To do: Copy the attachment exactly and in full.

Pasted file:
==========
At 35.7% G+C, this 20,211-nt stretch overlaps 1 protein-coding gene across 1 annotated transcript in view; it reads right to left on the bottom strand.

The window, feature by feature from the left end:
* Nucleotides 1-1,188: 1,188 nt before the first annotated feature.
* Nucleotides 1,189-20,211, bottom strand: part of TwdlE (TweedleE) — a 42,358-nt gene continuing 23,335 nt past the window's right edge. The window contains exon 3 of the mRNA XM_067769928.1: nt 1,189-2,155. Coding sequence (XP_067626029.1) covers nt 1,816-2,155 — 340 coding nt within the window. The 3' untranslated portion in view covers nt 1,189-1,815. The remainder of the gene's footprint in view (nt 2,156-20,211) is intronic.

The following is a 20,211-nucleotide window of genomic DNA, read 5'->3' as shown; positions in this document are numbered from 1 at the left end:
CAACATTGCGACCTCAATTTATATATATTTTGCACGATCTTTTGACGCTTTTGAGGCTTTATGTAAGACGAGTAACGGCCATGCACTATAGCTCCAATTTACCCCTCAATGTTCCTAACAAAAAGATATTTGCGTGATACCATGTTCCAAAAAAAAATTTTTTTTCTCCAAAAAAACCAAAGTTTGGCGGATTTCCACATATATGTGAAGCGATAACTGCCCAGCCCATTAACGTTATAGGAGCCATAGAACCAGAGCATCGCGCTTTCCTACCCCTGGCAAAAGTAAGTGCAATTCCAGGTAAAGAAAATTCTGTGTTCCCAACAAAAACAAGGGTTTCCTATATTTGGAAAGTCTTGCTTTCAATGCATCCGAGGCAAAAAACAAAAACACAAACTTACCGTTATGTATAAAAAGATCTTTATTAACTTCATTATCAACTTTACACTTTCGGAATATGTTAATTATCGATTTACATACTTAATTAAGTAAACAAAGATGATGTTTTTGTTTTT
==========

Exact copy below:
At 35.7% G+C, this 20,211-nt stretch overlaps 1 protein-coding gene across 1 annotated transcript in view; it reads right to left on the bottom strand.

The window, feature by feature from the left end:
* Nucleotides 1-1,188: 1,188 nt before the first annotated feature.
* Nucleotides 1,189-20,211, bottom strand: part of TwdlE (TweedleE) — a 42,358-nt gene continuing 23,335 nt past the window's right edge. The window contains exon 3 of the mRNA XM_067769928.1: nt 1,189-2,155. Coding sequence (XP_067626029.1) covers nt 1,816-2,155 — 340 coding nt within the window. The 3' untranslated portion in view covers nt 1,189-1,815. The remainder of the gene's footprint in view (nt 2,156-20,211) is intronic.

The following is a 20,211-nucleotide window of genomic DNA, read 5'->3' as shown; positions in this document are numbered from 1 at the left end:
CAACATTGCGACCTCAATTTATATATATTTTGCACGATCTTTTGACGCTTTTGAGGCTTTATGTAAGACGAGTAACGGCCATGCACTATAGCTCCAATTTACCCCTCAATGTTCCTAACAAAAAGATATTTGCGTGATACCATGTTCCAAAAAAAAATTTTTTTTCTCCAAAAAAACCAAAGTTTGGCGGATTTCCACATATATGTGAAGCGATAACTGCCCAGCCCATTAACGTTATAGGAGCCATAGAACCAGAGCATCGCGCTTTCCTACCCCTGGCAAAAGTAAGTGCAATTCCAGGTAAAGAAAATTCTGTGTTCCCAACAAAAACAAGGGTTTCCTATATTTGGAAAGTCTTGCTTTCAATGCATCCGAGGCAAAAAACAAAAACACAAACTTACCGTTATGTATAAAAAGATCTTTATTAACTTCATTATCAACTTTACACTTTCGGAATATGTTAATTATCGATTTACATACTTAATTAAGTAAACAAAGATGATGTTTTTGTTTTT